If you give a Japanese kid a carton of milk…

… he will imbue it with meaning and value.

Contrary to the popular children’s story If You Give a Mouse a Cookie, “he is going to ask for a glass of milk”, if you give a Japanese kid a carton of milk, he won’t ask for other goods and services. He will create wonders out of it and recreate his world in a highly imaginative way.

The seeds of conservation and preservation in Japan take root early in life. Since their early childhood, Japanese children are being taught the art of living with the environment in mind. Through literature and modeling, the very concept of respect, for each other and the environment, is gracefully being embedded in the architecture of the Japanese culture.

Reduce, Reuse, Recycle

At local restaurants, customers are encouraged not to leave any food behind. They are expected to finish their plate to show gratitude for the meal they have the opportunity to enjoy.“Mottainai Grandma” is a Japanese picture storybook by Mariko Shinju who popularized the Japanese word mottainai (“waste not!”) in her strive to help children cherish the gift from nature and learn to give new life to used things. Through her book, she aspires to teach children to recognize wasteful activities and to reuse the things they are about to throw away in a different form. This word, filled with compassion, gratitude, and respect for nature and everything in it, comprehensively encompasses the principle of the 3 Rs – Reduce, Reuse, Recycle. The sense of respect found in Japanese culture is what binds the 3R loop and drives the change.

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The word mottainai is said to express the grief one feels when an object ceases to be the way it should. In certain cultures, it is believed that cats have multiple lives. In Japan, the same holds for trash. People are encouraged to “waste not” and to put the true value of an item fully to effect. That’s precisely how used materials, recycled through the imagination of children, are transformed into new, useful, and meaningful items. So, one can see how the endeavor of Japanese people to find a second use for everything gracefully creates a culture of creativity and resourcefulness.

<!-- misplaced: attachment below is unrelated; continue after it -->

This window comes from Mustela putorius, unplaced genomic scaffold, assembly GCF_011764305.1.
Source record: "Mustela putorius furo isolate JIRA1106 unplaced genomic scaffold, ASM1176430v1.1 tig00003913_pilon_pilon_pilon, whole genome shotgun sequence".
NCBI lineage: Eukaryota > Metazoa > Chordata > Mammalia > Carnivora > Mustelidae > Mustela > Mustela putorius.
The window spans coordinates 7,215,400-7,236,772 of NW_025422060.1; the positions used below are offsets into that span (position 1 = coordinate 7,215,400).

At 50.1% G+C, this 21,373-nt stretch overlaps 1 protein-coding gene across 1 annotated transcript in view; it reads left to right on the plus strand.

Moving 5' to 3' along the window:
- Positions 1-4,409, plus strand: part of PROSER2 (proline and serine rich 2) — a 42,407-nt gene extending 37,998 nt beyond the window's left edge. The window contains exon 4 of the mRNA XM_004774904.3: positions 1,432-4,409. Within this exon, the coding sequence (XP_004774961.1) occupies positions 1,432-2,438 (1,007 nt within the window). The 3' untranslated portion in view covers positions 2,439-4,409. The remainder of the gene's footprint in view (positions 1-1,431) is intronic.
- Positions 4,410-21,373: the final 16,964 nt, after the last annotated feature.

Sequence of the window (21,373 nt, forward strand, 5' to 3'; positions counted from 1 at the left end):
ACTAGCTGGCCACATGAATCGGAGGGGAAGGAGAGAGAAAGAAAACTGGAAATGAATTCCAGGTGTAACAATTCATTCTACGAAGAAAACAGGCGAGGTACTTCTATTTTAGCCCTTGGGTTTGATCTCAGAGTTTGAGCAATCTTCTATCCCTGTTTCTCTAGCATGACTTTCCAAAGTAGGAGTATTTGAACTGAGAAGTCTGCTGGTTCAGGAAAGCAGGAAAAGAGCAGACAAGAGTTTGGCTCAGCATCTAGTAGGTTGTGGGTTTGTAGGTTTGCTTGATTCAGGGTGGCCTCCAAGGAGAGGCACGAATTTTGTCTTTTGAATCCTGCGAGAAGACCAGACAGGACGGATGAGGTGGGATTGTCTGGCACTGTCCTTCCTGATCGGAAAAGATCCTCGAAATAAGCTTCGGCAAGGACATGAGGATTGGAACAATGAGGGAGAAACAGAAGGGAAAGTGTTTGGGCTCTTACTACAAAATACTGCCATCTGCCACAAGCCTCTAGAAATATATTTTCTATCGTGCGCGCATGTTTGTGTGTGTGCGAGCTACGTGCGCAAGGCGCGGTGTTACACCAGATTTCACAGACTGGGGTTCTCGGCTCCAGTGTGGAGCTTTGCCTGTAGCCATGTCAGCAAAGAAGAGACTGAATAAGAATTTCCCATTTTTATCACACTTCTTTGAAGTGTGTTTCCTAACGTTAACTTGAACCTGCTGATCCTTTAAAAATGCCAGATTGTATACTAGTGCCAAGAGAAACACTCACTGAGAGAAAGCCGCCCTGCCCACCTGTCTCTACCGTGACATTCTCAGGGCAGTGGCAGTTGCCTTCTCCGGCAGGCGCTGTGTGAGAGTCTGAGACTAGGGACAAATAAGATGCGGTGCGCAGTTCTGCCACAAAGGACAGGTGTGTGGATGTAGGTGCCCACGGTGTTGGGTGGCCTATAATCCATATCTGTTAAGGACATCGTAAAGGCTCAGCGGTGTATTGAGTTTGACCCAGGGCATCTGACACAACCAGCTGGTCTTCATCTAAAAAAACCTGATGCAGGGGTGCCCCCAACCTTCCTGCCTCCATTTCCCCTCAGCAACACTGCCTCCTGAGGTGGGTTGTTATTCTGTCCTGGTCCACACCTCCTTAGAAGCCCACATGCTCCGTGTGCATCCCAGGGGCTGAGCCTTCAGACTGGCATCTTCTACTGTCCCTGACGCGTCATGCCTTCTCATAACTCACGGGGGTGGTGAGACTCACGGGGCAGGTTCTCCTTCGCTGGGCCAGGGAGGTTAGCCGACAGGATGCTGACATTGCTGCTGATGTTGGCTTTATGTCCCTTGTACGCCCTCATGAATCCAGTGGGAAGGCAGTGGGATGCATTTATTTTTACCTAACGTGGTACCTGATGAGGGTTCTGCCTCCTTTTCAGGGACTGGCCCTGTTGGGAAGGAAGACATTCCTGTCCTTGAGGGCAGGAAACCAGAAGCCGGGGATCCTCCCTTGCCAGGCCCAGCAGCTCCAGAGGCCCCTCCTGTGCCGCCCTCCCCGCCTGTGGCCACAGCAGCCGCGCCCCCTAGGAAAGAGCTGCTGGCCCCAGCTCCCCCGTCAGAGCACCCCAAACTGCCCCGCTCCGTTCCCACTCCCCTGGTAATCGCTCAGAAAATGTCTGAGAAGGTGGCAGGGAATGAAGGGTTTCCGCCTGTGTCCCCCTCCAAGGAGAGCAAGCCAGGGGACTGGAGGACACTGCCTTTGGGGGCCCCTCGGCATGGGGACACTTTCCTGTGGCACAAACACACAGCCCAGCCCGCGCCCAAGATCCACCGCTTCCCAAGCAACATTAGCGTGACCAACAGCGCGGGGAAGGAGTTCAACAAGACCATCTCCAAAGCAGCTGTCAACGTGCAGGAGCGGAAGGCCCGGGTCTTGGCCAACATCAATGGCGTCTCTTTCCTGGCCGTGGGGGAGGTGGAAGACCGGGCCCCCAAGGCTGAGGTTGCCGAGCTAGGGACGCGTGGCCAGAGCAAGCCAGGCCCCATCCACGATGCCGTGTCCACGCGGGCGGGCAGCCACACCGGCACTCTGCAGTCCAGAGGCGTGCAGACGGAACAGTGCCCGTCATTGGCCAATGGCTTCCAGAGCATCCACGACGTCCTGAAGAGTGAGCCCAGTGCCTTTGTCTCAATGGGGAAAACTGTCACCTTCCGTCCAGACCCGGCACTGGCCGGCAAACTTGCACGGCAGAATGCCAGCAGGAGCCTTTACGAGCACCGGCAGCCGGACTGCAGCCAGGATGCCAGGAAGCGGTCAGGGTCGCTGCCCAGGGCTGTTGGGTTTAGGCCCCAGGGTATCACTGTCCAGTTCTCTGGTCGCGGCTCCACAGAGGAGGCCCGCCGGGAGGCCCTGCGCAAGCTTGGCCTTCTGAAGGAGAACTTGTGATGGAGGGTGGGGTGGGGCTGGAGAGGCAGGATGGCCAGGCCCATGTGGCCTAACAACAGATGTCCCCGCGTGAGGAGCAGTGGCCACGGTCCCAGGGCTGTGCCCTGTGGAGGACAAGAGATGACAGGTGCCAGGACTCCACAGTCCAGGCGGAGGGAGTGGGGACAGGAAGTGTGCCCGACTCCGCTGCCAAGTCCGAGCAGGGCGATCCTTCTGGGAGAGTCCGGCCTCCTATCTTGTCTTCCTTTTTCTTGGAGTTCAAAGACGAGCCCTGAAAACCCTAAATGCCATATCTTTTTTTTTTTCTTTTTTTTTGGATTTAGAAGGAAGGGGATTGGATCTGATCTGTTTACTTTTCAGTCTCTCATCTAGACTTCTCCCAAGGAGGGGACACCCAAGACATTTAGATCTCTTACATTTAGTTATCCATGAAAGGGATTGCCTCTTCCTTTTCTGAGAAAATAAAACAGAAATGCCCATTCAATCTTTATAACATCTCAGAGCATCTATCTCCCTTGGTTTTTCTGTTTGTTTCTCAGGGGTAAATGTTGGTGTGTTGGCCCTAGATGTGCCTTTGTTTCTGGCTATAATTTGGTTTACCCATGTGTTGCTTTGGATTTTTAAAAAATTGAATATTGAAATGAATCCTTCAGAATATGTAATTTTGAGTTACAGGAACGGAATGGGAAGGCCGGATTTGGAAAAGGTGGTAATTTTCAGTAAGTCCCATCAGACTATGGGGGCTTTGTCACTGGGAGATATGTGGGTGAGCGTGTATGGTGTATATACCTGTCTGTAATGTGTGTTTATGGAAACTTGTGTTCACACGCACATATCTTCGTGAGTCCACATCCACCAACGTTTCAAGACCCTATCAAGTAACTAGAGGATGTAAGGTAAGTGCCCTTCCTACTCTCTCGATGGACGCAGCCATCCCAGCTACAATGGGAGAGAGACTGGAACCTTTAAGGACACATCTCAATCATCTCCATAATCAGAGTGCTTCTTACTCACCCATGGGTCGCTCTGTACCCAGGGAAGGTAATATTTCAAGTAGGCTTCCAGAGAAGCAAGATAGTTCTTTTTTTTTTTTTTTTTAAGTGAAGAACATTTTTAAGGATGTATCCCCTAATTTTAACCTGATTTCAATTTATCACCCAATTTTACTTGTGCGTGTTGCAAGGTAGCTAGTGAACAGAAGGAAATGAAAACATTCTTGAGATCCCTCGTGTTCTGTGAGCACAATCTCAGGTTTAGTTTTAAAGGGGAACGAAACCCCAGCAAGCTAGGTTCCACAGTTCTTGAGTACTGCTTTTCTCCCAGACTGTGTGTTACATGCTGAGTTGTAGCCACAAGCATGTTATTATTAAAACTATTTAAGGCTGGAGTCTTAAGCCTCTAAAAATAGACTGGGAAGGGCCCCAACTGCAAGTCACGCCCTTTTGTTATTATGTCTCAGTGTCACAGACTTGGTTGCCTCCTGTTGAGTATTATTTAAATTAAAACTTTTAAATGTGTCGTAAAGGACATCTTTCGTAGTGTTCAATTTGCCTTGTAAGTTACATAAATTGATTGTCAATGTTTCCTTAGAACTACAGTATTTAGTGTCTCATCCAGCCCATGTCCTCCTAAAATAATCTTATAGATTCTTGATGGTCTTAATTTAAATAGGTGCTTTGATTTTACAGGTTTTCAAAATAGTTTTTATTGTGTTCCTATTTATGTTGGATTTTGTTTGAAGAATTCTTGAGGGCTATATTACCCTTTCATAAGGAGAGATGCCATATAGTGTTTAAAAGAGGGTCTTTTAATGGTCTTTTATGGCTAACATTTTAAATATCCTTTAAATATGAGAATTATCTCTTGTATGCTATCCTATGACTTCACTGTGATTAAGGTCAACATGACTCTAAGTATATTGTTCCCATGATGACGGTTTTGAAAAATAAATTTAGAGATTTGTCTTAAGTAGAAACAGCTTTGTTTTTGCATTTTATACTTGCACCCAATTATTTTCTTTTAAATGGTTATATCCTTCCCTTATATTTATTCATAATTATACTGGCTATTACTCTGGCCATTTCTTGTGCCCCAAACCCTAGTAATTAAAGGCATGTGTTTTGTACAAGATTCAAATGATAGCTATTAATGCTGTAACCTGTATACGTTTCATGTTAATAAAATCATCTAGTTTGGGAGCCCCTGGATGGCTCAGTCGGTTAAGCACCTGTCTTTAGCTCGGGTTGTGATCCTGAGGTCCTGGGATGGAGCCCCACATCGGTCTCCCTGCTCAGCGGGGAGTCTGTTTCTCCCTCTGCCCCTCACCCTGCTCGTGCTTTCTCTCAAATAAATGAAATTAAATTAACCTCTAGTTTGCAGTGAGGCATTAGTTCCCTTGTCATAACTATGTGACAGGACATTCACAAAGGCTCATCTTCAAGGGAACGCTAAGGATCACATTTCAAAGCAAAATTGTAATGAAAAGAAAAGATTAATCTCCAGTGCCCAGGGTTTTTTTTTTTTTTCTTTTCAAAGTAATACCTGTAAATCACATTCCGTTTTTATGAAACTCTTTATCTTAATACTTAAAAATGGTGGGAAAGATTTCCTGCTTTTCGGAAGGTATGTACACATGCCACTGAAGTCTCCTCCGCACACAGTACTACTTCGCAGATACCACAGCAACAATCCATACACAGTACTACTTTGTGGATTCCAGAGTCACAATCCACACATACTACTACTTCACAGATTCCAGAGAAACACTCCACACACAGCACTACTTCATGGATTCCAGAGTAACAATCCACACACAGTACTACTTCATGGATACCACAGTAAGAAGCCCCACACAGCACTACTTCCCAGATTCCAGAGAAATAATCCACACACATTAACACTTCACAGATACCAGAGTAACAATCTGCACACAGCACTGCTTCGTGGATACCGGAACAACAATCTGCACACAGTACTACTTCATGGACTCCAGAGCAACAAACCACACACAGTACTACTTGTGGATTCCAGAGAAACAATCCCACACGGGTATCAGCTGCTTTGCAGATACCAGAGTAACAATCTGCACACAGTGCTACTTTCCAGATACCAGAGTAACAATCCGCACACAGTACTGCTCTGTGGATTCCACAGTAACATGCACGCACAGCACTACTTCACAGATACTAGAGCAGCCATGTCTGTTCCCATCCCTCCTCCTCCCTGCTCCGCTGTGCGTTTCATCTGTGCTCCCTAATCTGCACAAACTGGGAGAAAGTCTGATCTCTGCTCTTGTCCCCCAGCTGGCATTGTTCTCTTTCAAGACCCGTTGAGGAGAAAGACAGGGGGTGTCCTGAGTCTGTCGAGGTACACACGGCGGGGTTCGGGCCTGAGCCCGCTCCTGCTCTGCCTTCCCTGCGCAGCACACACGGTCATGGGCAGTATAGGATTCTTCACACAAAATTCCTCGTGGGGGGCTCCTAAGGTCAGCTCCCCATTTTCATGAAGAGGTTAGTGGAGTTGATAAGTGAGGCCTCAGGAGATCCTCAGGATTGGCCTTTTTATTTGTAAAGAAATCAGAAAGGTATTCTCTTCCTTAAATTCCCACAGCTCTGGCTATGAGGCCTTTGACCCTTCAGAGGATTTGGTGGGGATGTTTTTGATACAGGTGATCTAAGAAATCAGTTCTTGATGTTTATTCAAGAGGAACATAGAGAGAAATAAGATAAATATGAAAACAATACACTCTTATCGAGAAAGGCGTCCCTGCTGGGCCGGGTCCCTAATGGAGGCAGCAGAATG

In Japan, where every man’s trash is every man’s treasure (takaramono), there is one specific item that wins the first place in the category of “the most broadly re-used” recyclable. And that is – the milk carton. From small bags to cameras, from airplanes to umbrellas, and from motorbikes to ‘dancing cow’ toys, the milk carton proves to be the most multifunctional craft item on the ‘market’. However, it does not boil down to merely using any carton of any milk. It’s the carton of Yamabe milk that kids’ imagination devours in the process of creation. 

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Surrounded by rich culture and tradition, the people of Yamagata are incredibly sensitive and loyal to local brands and manufacturers and tend to have a preference for food grown and produced on a local rather than a national scale. Consuming food produced locally is just another ordinary way of respecting and protecting the environment.

With a marketing eye on newsworthy opportunities, I recognized this occasion as a testament to Yamabe’s success in winning the hearts of parents and the minds of children. After the milk is consumed and the milk carton is transformed into a new creation, the minds and bodies of the little learners, undergoing a series of healthful exercises, are fully nourished.

That’s the real meaning of a natural/organic experiential marketing tactic, formed with no such intention.

On a final note, let me ‘throw’ out an idea on how you can promote and emphasize the value of sustainability and creativity among your students. Launch the “If you give a kid a ______” campaign and see how your little ones can find a myriad of ways to transform a seemingly simple thing into a piece of art and design that faithfully serves a higher purpose.

As a native Bulgarian, I couldn’t resist the temptation of gifting my students with a couple of Meiji Bulgaria Yogurt containers which took on the form of cute bags and games. From that moment on, the kid bringing a Meiji Bulgaria Yogurt for desert enjoys the treat as much as the packaging.

5 thoughts on “If you give a Japanese kid a carton of milk…

  1. I, too, am very familiar with the Reuse concept. I remember my grandmothers putting aside brown paper bags which found new life as book covers. Outgrown dresses were handstitched into bags or pillow covers and so on. This was not due to necessity but out of a respect for things we used. Enjoyed your post.

    Liked by 1 person

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